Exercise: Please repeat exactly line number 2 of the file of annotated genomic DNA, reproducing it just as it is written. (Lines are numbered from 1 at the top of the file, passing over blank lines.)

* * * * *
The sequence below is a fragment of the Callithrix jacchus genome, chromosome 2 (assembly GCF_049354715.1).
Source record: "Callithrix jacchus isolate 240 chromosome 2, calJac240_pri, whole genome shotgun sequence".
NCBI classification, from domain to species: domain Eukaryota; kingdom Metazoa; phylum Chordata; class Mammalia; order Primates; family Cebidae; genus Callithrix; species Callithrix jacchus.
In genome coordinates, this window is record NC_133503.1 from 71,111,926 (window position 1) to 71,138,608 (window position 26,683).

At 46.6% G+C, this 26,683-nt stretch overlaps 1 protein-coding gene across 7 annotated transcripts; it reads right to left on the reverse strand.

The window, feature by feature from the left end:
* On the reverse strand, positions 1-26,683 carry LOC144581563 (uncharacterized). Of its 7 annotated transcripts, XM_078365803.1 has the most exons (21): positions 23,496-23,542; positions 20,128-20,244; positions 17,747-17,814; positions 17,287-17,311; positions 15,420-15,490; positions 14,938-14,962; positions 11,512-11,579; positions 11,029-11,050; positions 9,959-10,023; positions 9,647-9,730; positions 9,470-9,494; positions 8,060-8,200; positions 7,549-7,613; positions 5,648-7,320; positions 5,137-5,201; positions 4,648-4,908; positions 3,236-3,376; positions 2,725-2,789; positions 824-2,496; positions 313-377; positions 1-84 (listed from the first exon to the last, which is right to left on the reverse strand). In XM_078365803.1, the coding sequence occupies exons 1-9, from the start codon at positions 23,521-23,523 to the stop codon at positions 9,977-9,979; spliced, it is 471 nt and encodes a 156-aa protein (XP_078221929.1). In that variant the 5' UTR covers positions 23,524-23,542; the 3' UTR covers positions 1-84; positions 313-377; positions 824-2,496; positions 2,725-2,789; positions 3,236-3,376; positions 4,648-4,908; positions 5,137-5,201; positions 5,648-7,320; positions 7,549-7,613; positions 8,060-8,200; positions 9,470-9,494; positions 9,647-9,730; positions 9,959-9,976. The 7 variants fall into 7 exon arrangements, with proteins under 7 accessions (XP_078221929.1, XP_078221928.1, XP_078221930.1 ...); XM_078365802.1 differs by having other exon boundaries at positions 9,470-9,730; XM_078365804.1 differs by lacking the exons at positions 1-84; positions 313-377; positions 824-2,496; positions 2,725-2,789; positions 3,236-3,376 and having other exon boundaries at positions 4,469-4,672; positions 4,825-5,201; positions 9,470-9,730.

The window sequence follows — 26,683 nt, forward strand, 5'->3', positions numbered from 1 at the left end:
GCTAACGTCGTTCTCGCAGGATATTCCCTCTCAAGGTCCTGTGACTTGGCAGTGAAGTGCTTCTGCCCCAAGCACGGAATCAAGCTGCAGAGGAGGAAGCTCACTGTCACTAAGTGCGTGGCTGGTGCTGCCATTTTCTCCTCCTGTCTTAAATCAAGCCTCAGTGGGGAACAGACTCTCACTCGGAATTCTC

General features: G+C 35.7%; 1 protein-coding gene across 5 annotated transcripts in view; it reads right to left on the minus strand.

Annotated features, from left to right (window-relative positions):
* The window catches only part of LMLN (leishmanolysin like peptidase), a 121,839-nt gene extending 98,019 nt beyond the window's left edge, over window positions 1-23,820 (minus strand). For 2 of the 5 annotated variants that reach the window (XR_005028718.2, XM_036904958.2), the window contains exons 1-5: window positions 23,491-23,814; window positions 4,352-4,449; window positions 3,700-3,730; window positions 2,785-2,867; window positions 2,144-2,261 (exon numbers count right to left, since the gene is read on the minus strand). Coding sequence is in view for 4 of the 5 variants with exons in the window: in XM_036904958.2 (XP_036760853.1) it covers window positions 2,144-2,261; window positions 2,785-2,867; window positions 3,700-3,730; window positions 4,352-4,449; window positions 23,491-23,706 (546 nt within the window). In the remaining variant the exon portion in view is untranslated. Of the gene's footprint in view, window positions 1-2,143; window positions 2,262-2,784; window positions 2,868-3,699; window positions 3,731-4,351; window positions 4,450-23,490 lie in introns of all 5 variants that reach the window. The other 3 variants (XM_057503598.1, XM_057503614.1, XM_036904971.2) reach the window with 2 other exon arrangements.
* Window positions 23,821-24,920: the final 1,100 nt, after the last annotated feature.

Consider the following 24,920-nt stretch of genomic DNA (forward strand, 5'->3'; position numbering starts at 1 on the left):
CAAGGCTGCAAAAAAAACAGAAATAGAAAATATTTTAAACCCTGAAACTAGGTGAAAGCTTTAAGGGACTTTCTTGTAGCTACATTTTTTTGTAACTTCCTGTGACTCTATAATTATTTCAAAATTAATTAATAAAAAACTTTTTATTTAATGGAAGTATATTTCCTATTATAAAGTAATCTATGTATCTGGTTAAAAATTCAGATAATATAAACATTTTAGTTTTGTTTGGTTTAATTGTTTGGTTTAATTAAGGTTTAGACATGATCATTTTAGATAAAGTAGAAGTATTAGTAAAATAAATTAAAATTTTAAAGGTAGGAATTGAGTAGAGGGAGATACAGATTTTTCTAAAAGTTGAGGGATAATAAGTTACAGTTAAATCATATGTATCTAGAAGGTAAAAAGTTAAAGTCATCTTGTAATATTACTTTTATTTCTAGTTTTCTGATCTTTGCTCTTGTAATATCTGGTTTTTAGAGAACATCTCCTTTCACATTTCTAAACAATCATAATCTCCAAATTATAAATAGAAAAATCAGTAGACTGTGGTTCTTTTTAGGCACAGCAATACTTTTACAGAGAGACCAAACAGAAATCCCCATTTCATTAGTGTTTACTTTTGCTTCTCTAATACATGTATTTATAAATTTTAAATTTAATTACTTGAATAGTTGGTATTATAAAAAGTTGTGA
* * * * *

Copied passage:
Source record: "Callithrix jacchus isolate 240 chromosome 2, calJac240_pri, whole genome shotgun sequence".